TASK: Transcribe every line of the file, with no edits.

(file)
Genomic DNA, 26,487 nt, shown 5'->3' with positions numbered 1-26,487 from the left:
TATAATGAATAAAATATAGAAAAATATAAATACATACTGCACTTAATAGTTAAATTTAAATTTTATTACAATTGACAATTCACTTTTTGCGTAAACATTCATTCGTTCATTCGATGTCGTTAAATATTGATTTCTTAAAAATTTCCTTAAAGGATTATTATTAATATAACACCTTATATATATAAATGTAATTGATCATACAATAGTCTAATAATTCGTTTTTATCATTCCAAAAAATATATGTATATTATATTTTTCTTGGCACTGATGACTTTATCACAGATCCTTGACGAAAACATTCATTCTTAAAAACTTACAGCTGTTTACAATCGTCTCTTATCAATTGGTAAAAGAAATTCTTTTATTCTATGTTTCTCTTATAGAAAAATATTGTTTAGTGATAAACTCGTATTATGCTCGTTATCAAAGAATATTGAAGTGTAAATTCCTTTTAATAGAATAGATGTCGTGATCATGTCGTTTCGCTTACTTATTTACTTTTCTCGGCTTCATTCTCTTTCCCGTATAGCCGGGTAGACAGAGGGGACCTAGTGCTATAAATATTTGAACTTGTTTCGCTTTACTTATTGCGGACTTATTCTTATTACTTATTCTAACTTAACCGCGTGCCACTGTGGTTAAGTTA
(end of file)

Genomic DNA, 26,487 nt, shown 5'->3' with positions numbered 1-26,487 from the left:
TATAATGAATAAAATATAGAAAAATATAAATACATACTGCACTTAATAGTTAAATTTAAATTTTATTACAATTGACAATTCACTTTTTGCGTAAACATTCATTCGTTCATTCGATGTCGTTAAATATTGATTTCTTAAAAATTTCCTTAAAGGATTATTATTAATATAACACCTTATATATATAAATGTAATTGATCATACAATAGTCTAATAATTCGTTTTTATCATTCCAAAAAATATATGTATATTATATTTTTCTTGGCACTGATGACTTTATCACAGATCCTTGACGAAAACATTCATTCTTAAAAACTTACAGCTGTTTACAATCGTCTCTTATCAATTGGTAAAAGAAATTCTTTTATTCTATGTTTCTCTTATAGAAAAATATTGTTTAGTGATAAACTCGTATTATGCTCGTTATCAAAGAATATTGAAGTGTAAATTCCTTTTAATAGAATAGATGTCGTGATCATGTCGTTTCGCTTACTTATTTACTTTTCTCGGCTTCATTCTCTTTCCCGTATAGCCGGGTAGACAGAGGGGACCTAGTGCTATAAATATTTGAACTTGTTTCGCTTTACTTATTGCGGACTTATTCTTATTACTTATTCTAACTTAACCGCGTGCCACTGTGGTTAAGTTA